Father Gabriel Tshimanga CICM from Congo read the gospel. Cardinal Sepe in his homily recalled the history of the Church in Mongolia. ‘Eleven years ago you began your journey, literally from nothing, as a community of God,’ he said. He spoke of the three CICM priests who opened the new mission in 1992, the then Father Padilla, Father Robert Goessens from Belgium and Father Gilbert Sales from the Philippines, ‘witnessing to their faith in Jesus Christ in your midst, people of Mongolia.’ The Cardinal added that the group grew ‘from three missionaries to 45; from a few Catholics to over 150, together with many others who wish to convert; from one community of faithful to three; from one Verbist Center of Assistance to the different works and apostolates to which you are presently committed at the service of the people of God in Mongolia.’
Cardinal Sepe places the miter
on Bishop Padilla
The historic roots of Christianity in Mongolia go back to the 13th and 14th centuries, when the first missionaries arrived. Cardinal Sepe mentioned that the great Qubilai Khan, 1215-1280, personally requested Pope Clement IV to send missionaries to teach Christianity and science to his people. Marco Polo served in his court for 17 years. ‘This was possible only because the great Mongol khans showed a type of wisdom that was rare in the 13th century, namely, tolerance and acceptance of all religions,’ the cardinal said. He praised the same wisdom of the authors of the new Mongolian Constitution, who introduced the ‘fundamental right to religion and the freedom of religion.’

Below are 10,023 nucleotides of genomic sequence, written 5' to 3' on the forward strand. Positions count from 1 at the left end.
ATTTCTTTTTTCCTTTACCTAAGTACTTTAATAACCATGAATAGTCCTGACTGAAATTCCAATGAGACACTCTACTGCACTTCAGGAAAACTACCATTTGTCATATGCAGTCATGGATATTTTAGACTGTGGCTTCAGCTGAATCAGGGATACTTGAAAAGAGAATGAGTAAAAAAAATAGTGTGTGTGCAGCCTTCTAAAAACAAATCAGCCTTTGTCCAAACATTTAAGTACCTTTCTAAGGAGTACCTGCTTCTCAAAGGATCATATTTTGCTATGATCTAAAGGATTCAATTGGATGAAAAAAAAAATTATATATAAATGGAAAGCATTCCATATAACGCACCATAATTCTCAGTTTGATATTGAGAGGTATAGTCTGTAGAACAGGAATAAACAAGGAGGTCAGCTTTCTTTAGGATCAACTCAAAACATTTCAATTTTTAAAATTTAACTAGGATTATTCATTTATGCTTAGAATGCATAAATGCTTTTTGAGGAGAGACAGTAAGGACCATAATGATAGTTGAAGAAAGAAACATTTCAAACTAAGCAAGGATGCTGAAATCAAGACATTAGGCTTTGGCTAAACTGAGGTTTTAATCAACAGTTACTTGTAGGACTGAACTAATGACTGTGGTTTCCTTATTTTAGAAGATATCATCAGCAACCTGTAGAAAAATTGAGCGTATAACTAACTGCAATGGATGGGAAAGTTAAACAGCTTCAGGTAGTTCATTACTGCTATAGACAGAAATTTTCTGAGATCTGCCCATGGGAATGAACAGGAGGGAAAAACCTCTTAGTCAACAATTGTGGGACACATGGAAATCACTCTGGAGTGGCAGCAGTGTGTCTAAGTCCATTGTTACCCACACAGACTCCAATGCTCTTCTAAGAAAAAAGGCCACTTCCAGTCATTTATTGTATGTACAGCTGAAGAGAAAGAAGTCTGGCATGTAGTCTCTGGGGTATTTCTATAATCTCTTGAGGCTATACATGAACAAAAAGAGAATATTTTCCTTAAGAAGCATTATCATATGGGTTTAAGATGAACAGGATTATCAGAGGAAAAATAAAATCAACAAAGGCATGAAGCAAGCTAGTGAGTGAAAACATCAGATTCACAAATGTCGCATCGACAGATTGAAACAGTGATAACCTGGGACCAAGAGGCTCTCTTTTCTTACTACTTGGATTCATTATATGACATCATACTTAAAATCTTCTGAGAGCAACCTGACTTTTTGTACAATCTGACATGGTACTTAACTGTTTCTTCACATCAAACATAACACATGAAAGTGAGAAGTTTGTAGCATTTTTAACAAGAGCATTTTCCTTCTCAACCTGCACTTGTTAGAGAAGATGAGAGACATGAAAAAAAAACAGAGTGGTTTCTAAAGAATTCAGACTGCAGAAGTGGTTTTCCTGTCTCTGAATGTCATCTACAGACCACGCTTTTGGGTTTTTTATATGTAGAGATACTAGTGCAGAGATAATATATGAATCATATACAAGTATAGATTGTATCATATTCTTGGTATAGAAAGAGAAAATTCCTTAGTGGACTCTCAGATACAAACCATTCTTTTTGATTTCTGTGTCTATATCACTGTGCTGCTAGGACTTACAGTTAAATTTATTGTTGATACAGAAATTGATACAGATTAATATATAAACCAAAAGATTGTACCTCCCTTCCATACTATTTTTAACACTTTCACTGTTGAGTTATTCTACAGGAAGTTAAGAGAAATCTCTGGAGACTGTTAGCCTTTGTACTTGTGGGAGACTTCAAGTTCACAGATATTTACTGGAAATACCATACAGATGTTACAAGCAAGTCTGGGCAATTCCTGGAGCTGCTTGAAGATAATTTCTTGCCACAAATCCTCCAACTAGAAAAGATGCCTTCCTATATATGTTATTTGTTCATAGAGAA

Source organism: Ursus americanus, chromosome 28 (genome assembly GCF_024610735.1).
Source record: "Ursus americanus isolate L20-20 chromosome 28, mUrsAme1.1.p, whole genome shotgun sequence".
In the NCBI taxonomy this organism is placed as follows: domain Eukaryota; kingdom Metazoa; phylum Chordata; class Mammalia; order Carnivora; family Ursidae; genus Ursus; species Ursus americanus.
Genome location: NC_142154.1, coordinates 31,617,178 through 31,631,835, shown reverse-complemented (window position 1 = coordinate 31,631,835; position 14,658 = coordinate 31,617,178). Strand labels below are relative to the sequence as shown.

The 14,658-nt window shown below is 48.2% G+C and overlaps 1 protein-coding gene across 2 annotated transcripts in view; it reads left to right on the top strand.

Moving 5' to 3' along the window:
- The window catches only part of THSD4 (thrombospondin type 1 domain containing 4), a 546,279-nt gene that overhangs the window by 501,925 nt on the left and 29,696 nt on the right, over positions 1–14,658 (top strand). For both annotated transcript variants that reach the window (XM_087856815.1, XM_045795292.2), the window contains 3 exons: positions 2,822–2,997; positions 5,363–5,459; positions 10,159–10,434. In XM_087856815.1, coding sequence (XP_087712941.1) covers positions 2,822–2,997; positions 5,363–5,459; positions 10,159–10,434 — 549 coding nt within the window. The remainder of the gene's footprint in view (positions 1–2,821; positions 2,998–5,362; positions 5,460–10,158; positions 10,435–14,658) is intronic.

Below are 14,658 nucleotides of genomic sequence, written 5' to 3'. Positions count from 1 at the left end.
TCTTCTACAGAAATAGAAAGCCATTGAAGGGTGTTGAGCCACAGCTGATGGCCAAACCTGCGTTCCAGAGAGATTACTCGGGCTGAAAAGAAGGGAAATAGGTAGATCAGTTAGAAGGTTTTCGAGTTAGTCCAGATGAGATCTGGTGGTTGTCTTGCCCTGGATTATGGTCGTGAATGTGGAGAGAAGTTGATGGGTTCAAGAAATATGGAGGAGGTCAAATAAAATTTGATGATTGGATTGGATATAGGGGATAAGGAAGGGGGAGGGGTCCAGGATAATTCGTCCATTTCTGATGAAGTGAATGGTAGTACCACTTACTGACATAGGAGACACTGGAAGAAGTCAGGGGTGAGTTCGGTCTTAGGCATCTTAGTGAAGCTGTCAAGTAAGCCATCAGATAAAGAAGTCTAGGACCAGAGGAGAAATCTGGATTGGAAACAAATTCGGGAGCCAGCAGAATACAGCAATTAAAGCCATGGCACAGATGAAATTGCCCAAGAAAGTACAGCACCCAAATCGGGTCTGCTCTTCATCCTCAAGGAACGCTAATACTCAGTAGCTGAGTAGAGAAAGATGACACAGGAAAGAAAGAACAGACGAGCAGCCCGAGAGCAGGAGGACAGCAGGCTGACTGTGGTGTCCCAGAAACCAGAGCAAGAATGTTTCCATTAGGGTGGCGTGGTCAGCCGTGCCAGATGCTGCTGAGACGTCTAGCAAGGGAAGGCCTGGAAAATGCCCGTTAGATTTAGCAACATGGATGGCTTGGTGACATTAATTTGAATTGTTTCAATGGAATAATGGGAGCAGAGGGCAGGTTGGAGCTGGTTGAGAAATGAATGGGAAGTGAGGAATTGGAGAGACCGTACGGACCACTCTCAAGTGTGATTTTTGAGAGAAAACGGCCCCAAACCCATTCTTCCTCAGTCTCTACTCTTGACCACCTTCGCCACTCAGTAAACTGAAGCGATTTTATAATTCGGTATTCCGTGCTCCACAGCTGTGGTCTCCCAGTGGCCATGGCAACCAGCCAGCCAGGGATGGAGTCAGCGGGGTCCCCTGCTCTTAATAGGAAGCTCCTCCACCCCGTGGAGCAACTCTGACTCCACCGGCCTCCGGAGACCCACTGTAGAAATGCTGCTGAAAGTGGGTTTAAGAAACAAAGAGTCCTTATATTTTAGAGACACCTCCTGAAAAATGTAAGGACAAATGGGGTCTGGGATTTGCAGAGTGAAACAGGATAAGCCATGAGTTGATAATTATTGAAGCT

‘While you affirm your historical heritage as a people, remember that what sustains us in our efforts to build our Christian community is faith in God, who is loving and compassionate with us, and faith in the Good Shepherd, Jesus Christ, who gave his life for us, his flock,’ Cardinal Sepe continued. ‘Both represent our humanity and our openness to the grace of God,’ he added. ‘While we consecrate this church of God, let us consecrate our human condition and ask God to heal us of our weaknesses.’
The Cardinal also emphasized many times, ‘The Pope loves you.’
August 31, 2003: Thanksgiving Mass and the Bishop’s first appointments
The thanksgiving Mass was much more relaxed as all the dignitaries had left. Bishop Wens was the main celebrant but forgot to bring his miter. He borrowed that of the nuncio but felt completely uncomfortable using his staff. He nearly forgot to put on the chasuble and those who managed to kiss his ring could feel how hesitant he was. It will take some time before ‘Father Wens’ becomes ‘Monsignor Wens’!
In his homily Bishop Wens told us that because of his naughty childhood almost nobody foresaw him as a priest and even less as a bishop. But God’s plans are unknown to us. He expressed his uneasiness with the regalia of a bishop and finally, but reluctantly, accepted the responsibilities he had been given because of the Mongolian men and women that the Catholic Church Mission has been serving for the past 11 years. He promised to use his power and position not to dictate or dominate but for the growth of each and everyone in the mission. So help him God.
Then Monsignor Wens formally appointed Father Philip Borla as Parish Priest and myself as Assistant Parish Priest of his Cathedral.
The main difference one could notice in the official documents was the name of the new promulgating authority: H E Most Reverend Wenceslao S. Padilla CICM, Apostolic Prefect/Bishop.